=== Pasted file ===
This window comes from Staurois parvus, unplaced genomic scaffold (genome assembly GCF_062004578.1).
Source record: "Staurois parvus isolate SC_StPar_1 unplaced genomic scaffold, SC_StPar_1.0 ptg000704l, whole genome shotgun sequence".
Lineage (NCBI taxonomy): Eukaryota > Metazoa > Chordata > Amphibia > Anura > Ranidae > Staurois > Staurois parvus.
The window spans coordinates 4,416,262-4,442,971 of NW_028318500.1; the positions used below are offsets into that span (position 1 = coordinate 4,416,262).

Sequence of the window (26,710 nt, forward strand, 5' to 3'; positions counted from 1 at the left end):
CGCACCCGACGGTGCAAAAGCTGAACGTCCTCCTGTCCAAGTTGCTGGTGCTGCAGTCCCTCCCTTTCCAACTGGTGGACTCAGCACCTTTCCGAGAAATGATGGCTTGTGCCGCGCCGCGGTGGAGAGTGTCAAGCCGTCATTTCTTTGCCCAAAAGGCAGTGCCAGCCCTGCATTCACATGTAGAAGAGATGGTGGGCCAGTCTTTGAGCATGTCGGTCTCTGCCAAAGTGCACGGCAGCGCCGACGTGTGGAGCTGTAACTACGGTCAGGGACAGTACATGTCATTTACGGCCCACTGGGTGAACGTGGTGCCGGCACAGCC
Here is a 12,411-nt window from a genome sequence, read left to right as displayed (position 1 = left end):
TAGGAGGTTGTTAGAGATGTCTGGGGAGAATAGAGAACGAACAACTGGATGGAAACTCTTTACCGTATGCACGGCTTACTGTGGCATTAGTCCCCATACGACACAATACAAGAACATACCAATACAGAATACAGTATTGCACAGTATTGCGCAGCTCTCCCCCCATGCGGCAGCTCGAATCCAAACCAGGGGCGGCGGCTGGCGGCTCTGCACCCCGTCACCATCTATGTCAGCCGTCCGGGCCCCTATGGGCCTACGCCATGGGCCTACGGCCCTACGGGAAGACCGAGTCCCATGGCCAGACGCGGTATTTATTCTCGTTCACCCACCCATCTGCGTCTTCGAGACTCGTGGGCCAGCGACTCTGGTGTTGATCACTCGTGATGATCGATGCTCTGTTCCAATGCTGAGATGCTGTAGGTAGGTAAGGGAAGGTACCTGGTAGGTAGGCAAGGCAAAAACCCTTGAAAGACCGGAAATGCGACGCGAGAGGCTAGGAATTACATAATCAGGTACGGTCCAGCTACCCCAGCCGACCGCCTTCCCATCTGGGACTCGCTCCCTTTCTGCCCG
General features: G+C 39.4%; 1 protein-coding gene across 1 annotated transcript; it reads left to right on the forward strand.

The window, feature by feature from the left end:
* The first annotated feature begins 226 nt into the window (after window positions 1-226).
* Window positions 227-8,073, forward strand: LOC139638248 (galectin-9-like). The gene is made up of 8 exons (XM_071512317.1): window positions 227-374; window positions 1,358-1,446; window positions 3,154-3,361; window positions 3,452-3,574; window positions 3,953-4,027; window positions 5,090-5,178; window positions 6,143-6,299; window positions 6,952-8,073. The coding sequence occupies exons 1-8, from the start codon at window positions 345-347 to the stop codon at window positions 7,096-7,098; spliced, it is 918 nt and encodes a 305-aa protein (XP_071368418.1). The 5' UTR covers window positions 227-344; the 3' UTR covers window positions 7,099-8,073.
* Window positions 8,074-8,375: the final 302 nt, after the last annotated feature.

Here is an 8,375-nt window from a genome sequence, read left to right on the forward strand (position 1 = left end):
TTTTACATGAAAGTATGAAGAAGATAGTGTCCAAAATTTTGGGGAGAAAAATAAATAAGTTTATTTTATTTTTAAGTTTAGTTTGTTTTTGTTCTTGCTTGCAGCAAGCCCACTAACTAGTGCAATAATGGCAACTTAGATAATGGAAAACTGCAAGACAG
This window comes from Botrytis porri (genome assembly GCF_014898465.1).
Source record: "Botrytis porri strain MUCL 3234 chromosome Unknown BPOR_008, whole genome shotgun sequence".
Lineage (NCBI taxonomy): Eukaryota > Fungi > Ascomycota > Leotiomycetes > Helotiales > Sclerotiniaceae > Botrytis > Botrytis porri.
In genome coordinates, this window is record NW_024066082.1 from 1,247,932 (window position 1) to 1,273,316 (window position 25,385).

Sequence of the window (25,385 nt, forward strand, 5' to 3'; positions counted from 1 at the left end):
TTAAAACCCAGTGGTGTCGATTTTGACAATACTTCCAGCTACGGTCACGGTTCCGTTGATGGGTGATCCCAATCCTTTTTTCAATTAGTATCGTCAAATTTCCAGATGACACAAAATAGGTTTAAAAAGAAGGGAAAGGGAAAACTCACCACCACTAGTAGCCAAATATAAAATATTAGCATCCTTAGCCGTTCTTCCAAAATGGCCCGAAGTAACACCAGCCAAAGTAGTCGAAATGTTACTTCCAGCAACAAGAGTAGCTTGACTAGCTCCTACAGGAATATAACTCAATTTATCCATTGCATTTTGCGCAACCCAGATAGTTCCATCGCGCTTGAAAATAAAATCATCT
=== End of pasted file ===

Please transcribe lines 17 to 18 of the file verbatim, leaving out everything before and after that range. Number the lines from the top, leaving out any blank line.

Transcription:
Source record: "Botrytis porri strain MUCL 3234 chromosome Unknown BPOR_008, whole genome shotgun sequence".
Lineage (NCBI taxonomy): Eukaryota > Fungi > Ascomycota > Leotiomycetes > Helotiales > Sclerotiniaceae > Botrytis > Botrytis porri.